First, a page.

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Rwandan President Calls Israel an 'Inspiration' for Overcoming Genocide at AIPAC Conference

posted on: Mar 28, 2017

BY: Nisreen Eadeh/Staff Writer

In an address to the American Israel Public Affairs Committee (AIPAC) in Washington, DC on Sunday, Rwandan President Paul Kagame described Israel as an inspiration.

President Kagame referenced similarities between the Nazi Holocaust and the Rwandan Genocide to call Israel an “inspiration” for overcoming genocide.

Kagame became president in 2000 after leading the rebel force that ended Rwanda’s 1994 genocide, in which over 800,000 people were killed in just 100 days.

“The security of peoples who have once been targeted for extermination can never be exclusively physical,” he said. “Until all ideologies which justify killing as a patriotic duty are defeated, our world is not truly safe. Not for us, not for anyone.”

President Kagame is the first African head of state to speak at an AIPAC conference, held annually, for thousands of Israel supporters. Speaking to 18,000 people, Kagame boasted, “Rwanda is without a question a friend of Israel.”

“No tragedy is so great, so vast that human ingenuity and resilience cannot give rise to a better future,” Kagame said. “The survival and renewal of our two nations testifies to this truth.”

Since Kagame took office, Rwanda has been the leading country in Central Africa for its economic growth, boosted tourism industry, united national identity, and environmental development programs. Constituents revere him, but in recent years, Kagame has been criticized for his authoritarian shift, as well as several mysterious disappearances of opposition groups.

In a tour of Africa last year, Israeli Prime Minister Benjamin Netanyahu announced his plans to build partnerships with African nations.

“We are happy that Israel is engaging with Africa, has come back to Africa and Africa is responding in a good way,” Kagame told AIPAC.

The Rwandan president’s speech was not too shocking, though. When Rwanda sat on the United Nation Security Council in 2014, the nation abstained from a resolution that called for an end to Israel’s occupation of Palestinian territories.

Kagame explained the abstention in terms similar to what’s often heard from Israel advocates, saying, “We thought this was going to be prejudicial to other things that had to be addressed – allowing people to determine without allowing the parties concerned to sit and agree on what the way forward should be.”

He went on to add that Israel has the right to exist, and assert that his abstention is not “an infringement on the rights of any other people.”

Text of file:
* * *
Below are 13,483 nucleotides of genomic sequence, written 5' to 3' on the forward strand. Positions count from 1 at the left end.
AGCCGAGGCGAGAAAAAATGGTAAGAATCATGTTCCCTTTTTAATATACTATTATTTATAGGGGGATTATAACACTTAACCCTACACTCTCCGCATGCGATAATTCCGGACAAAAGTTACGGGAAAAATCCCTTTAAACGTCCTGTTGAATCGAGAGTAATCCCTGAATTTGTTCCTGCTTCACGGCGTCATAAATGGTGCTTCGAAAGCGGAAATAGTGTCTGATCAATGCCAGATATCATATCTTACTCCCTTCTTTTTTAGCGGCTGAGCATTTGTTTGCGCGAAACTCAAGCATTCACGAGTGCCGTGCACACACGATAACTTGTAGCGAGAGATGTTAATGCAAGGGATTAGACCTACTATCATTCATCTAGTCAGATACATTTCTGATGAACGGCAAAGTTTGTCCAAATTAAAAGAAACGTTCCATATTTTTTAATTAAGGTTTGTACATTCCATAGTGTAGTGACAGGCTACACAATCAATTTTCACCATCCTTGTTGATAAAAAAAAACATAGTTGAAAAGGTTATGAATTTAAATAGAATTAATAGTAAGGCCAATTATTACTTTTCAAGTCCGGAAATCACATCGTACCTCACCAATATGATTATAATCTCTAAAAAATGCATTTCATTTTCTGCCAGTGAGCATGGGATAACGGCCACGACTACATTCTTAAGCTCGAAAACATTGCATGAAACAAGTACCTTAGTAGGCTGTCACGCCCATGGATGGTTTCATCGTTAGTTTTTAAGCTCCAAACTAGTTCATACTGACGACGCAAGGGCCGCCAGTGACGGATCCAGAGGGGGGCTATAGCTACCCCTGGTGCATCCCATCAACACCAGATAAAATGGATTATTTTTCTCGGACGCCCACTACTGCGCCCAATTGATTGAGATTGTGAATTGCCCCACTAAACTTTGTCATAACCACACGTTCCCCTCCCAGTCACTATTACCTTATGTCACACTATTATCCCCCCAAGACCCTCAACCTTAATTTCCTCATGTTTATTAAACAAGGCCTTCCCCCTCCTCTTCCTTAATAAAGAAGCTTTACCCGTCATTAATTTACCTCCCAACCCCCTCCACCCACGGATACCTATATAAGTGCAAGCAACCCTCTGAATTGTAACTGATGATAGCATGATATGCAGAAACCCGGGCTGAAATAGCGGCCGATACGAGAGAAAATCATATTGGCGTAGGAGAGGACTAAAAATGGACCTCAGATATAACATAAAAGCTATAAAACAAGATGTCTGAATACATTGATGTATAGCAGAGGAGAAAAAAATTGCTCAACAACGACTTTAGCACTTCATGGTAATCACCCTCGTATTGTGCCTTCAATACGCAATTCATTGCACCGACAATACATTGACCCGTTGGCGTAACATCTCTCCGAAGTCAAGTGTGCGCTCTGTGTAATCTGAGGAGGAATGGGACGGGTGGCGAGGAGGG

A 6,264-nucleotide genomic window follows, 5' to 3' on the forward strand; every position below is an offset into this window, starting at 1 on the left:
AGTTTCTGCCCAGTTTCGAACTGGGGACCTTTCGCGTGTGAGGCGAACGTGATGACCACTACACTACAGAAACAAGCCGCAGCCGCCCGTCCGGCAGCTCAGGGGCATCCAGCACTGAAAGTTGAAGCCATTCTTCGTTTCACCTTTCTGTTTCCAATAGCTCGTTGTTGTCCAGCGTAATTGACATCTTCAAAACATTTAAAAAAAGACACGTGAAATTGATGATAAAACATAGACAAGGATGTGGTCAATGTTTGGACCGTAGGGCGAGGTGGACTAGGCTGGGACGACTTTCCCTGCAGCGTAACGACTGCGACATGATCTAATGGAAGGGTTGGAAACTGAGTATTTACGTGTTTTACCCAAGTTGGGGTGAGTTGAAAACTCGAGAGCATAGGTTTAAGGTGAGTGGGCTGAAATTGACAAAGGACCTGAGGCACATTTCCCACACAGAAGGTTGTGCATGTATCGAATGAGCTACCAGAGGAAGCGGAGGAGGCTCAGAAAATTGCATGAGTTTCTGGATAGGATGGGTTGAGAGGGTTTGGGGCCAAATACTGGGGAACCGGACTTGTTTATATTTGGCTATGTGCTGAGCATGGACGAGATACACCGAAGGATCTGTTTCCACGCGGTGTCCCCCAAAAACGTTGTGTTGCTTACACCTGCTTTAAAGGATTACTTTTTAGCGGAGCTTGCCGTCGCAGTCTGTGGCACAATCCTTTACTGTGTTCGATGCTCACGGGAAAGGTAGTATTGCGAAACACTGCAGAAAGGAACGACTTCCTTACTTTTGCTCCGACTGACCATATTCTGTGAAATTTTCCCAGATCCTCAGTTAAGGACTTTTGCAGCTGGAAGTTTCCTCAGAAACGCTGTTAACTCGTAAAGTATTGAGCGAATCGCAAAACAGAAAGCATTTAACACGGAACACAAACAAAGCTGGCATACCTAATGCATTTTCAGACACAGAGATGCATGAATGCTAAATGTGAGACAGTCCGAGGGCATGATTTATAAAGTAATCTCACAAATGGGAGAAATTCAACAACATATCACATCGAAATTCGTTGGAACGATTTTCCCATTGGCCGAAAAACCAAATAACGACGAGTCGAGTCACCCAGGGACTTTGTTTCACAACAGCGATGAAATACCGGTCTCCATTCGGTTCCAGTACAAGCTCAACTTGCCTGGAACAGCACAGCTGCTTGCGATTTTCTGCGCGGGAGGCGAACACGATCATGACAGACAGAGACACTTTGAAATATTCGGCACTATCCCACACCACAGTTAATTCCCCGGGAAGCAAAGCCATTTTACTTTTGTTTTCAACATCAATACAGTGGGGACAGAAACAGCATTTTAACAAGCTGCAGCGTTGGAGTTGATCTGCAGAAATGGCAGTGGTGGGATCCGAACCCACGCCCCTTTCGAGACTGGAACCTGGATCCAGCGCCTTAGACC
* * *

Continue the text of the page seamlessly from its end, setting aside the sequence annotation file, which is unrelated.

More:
President Kagame’s speech comes one week after a UN report designated Israel an “apartheid regime.”

Undoubtedly, Israeli Jews and Rwandans both share national tragedy, but Palestinians do, too. In 1948, more than 700,000 Palestinians were forcibly displaced from their homes, and today more than 6.5 million Palestinians live as refugees.

In technical terms, Palestinians have also suffered genocide at the hands of Israel – a history that President Kagame seems to be neglecting intentionally.

According to the Center for Constitutional Rights, “Genocide can be applied to the destruction of a people or a national group as a viable group, and that can be both with their being driven from a land or the rendering of their language no longer legal, or just the destruction of their national identity.”

Image of Palestinian loss of land since 1946 exemplifies the loss of a nation, as well.

The State of Israel has denied Palestinians their identity, language, livelihoods, homes, freedom of movement, and more with the creation of their state. Israel touts more than 50 racist laws that keep Palestinians as second-class citizens with limited rights, while those in the West Bank and Gaza are completely restricted from travel and economic prosperity. Those in refugee camps live in prison-like conditions that are made impossible to escape. And during times of violence, incredible numbers of Palestinian civilians lose their lives at the hands of advanced Israeli weaponry.

President Kagame’s adoration for Israel is also concerning because, during the Rwandan genocide, Israeli-made weapons were given to the extremist Hutu paramilitary, the organization the majority of genocide killings.

If the history of Palestinian nationhood and the Rwanda genocide go unnoticed by a man who lived these struggles, who can Palestinians reach to for empathy and understanding?